Chelsea Elizabeth Manning is a former U.S. soldier who was convicted in July 2013 of violating the Espionage Act; Manning also happens to be transgendered.
Manning, formerly taking the first name Bradley, identifies as a woman, though born with male sex organs.
Now that she is in prison, officials are refusing to provide her with hormone therapy or sex-reassignment surgery to treat her gender dysphoria, or gender identity disorder. She had been seeing a gender counselor since before her conviction.
Apparently Manning has been conflicted about her gender identity for some time. While still enlisted in the military, Manning stated in an email to her supervisor, “This is my problem. I’ve had signs of it for a very long time. I thought a career in the military would get rid of it. I’ve been trying very, very hard to get rid of it by placing myself in situations where it would be impossible. But it’s not going away; it’s haunting me more and more as I get older.”
Though it’s apparent that Manning suffers from her gender identity issues, and that she may want to live the rest of her life as a woman, I believe that prison is a place for punishment, not treatment.
As Manning noted, this situation is her problem. She should solve it on her own after she has served her prison term.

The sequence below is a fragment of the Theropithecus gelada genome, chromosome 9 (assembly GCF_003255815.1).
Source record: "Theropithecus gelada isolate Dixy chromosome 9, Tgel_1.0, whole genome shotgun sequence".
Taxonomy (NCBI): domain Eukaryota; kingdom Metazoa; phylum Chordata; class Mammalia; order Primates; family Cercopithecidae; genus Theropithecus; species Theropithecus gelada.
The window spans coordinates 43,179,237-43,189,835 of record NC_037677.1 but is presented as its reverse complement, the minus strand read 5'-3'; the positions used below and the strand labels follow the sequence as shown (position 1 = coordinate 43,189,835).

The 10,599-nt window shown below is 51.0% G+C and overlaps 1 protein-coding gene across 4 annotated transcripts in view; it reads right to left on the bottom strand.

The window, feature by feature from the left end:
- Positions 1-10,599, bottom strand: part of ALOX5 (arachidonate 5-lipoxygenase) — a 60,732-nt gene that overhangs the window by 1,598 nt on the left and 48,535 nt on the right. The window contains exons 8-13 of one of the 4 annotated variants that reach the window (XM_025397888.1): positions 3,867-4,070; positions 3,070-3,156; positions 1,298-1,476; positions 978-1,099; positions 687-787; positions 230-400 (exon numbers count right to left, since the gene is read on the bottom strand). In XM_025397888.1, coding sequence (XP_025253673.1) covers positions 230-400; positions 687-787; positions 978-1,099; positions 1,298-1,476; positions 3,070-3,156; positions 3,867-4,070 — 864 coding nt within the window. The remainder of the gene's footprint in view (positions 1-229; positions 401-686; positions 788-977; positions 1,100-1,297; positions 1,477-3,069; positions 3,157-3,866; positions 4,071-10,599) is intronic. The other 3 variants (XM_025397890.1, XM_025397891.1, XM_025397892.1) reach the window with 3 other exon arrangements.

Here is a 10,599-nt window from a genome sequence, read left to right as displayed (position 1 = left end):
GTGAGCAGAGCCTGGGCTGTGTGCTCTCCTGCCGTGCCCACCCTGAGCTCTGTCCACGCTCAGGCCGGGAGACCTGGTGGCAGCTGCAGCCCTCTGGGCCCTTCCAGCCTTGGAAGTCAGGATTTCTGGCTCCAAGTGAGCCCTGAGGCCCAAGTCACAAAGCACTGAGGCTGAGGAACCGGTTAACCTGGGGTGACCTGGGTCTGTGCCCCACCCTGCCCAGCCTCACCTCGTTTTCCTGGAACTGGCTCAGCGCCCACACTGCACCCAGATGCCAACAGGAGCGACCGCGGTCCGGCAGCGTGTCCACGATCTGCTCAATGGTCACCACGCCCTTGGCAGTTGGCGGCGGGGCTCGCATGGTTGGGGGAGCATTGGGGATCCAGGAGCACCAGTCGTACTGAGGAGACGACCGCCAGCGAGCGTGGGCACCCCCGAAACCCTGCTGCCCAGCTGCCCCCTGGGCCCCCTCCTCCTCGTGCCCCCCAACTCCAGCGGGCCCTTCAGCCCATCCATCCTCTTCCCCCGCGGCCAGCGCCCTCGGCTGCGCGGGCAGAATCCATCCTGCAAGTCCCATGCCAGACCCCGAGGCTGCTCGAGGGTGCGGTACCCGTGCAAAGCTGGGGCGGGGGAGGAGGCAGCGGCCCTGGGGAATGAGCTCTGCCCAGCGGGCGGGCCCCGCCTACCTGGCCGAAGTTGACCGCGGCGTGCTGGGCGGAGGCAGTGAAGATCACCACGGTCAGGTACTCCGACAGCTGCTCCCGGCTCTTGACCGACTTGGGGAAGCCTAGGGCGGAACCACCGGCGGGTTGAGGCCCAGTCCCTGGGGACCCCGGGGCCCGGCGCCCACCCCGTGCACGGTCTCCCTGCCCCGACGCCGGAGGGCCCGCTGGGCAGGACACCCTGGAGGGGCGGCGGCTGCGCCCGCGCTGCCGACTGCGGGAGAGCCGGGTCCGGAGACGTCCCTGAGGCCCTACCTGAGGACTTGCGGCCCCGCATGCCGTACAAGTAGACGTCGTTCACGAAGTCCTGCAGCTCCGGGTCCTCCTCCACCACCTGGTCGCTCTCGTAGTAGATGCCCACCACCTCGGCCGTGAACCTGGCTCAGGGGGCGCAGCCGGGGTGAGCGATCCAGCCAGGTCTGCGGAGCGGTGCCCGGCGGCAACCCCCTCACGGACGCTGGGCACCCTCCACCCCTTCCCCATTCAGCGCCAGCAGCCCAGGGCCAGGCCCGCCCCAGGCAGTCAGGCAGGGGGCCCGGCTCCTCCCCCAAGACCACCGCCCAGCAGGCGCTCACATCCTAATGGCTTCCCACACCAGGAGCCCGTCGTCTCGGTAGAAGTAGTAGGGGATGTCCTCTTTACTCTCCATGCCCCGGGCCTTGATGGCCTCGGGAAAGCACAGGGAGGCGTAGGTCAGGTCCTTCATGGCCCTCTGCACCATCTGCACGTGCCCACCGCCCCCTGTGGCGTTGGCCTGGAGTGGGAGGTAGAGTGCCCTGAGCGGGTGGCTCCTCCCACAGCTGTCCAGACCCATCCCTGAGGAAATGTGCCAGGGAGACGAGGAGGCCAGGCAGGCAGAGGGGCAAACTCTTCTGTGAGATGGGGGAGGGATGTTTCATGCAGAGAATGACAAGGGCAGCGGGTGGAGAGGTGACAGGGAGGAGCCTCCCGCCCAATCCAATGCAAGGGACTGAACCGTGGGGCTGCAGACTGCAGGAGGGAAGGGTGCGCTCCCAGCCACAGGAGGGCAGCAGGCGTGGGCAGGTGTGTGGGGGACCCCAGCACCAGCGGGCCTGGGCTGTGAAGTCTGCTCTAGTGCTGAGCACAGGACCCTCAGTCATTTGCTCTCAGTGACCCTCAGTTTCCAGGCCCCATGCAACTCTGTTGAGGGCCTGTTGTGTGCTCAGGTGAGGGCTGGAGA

This is not a civil rights issue. Manning is not being punished for who she is; she is being punished for the crime she committed.
The LGBT community is gaining prominence in the U.S., and people who identify as transgendered are beginning to publicly discuss their concerns; many feel as though their civil rights are being violated. The struggle for social acceptance of members of the LGBT community is being compared to previous social movements, such as those for women’s rights in the ‘20s and civil rights for black Americans in the ‘60s.
Same-sex couples all over America are contending for the right to marry, and parents are lobbying for new laws to protect their LGBT children, such as legislation requiring transgender bathroom options in public schools.
The attitude toward people who identify as LGBT is changing and new laws may protect their inalienable human rights, but I do not think it is fair for hardworking American taxpayers to finance the elective surgeries of criminals.